Ground Penetrating Radar (GPR)
GPR works on the radar principle, but underground, transmitting pulses of radio wave energy into the ground and measuring their reflection to create a cross-section image of different materials layers, boundaries and objects under the surface.
Different radio frequencies are used for different applications – higher frequencies give higher resolution data at shallow depths, and lower frequencies can be used to get information from deeper areas below the ground.
Our strength is that we routinely use a range of GPR antennas with 100 MHz, 200 MHz, 400 MHz, 900 MHz and 1.6 GHz frequencies. Other survey parameters include scan and line spacing to ensure adequate and cost effective surveying over large areas. GPS integration is commonly used for faster data acquisition and precise positioning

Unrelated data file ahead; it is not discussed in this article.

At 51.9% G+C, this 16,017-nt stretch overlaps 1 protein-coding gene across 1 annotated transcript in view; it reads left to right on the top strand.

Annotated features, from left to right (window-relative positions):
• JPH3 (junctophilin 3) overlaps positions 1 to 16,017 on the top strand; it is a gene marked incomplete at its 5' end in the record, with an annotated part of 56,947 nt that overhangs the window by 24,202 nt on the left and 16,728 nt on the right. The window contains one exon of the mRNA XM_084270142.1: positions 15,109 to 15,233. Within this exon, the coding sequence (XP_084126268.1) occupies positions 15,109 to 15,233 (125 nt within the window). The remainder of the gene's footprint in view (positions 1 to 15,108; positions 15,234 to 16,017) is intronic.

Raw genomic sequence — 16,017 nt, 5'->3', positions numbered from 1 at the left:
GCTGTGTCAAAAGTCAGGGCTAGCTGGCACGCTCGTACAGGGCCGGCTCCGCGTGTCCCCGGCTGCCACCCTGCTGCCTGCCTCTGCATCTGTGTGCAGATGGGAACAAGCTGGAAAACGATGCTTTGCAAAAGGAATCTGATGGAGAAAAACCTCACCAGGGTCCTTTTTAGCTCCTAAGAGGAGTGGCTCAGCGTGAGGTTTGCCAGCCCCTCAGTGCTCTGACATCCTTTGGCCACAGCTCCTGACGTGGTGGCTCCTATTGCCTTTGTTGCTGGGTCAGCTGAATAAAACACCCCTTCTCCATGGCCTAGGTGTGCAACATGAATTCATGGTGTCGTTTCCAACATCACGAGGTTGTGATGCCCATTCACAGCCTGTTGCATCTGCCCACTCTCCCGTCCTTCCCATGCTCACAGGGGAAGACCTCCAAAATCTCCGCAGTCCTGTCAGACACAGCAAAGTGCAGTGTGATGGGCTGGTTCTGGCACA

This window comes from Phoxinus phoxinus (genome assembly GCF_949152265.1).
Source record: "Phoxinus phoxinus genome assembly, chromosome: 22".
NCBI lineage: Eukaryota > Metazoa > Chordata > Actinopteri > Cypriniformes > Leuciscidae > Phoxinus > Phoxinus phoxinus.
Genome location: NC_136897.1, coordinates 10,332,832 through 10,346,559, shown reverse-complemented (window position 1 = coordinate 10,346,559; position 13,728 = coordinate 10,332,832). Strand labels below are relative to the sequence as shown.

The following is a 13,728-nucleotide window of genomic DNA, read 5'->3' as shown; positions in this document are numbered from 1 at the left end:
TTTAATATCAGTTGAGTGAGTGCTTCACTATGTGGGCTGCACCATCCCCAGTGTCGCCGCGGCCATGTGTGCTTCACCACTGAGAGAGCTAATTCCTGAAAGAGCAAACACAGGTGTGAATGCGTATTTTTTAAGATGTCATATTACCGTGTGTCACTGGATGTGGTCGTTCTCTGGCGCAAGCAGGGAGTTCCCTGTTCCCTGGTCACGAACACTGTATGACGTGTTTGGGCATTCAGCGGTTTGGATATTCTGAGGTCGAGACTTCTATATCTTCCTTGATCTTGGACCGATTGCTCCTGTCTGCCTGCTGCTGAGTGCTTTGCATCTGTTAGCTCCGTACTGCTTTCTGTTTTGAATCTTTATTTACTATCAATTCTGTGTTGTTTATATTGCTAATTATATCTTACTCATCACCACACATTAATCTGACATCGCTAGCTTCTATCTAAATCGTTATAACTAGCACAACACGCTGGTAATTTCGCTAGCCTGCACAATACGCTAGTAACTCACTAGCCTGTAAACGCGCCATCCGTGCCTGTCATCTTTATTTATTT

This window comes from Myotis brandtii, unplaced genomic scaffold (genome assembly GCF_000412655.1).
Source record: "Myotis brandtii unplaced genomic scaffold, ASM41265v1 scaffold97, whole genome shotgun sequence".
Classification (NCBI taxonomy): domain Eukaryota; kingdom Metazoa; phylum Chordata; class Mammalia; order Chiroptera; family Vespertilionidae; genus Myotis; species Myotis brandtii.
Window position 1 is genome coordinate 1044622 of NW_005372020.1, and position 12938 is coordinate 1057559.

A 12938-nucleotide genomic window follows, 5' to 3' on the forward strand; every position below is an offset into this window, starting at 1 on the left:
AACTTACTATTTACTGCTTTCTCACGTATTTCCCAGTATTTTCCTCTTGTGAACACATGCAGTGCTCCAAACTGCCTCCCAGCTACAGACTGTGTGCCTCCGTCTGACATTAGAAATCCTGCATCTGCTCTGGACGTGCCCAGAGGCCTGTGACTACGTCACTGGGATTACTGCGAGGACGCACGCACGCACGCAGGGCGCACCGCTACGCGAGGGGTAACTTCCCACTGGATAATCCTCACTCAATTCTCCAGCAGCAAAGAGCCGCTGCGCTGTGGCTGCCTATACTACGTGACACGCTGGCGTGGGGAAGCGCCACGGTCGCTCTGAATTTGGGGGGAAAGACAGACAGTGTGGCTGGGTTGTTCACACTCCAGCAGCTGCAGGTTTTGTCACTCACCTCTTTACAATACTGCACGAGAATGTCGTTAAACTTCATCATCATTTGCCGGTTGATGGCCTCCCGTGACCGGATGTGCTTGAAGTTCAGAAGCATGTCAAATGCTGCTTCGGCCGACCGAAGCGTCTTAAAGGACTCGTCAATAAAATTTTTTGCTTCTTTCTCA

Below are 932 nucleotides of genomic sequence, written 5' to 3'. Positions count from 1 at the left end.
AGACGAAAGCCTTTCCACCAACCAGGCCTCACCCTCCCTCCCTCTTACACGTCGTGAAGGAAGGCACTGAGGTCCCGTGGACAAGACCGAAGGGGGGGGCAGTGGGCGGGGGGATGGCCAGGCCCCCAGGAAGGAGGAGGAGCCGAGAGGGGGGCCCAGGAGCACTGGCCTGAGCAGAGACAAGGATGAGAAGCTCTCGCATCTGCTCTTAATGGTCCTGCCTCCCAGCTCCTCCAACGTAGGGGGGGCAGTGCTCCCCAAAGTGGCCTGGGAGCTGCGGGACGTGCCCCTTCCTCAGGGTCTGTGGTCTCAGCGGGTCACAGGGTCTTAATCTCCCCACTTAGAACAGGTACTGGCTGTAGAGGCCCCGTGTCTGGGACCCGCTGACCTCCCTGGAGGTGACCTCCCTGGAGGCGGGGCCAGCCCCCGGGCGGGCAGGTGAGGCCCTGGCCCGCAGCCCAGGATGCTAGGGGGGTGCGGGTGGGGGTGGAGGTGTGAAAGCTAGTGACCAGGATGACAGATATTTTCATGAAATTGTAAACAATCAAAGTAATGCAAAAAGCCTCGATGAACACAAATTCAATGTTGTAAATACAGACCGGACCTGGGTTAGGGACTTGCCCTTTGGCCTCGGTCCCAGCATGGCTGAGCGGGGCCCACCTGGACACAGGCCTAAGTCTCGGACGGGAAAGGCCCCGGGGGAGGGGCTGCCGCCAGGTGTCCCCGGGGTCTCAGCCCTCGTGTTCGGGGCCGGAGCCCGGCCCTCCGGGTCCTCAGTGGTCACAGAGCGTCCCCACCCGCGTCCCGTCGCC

Waves are reflected from surfaces where the dielectric permittivity of the ground changes, especially at metal objects, water content changes, clay, peat and rock interfaces.
The method is routinely used to locate objects and archaeological deposits, determine peat and sand and gravel thickness, and to determine intra-rock features like karst where the rock is very shallow.
GPR data processing can use a large amount of processes like filtering, velocity analysis, modelling, migration, depth conversion leading to displays as cross section or x, y or z cuts through 3D-Data-Cubes.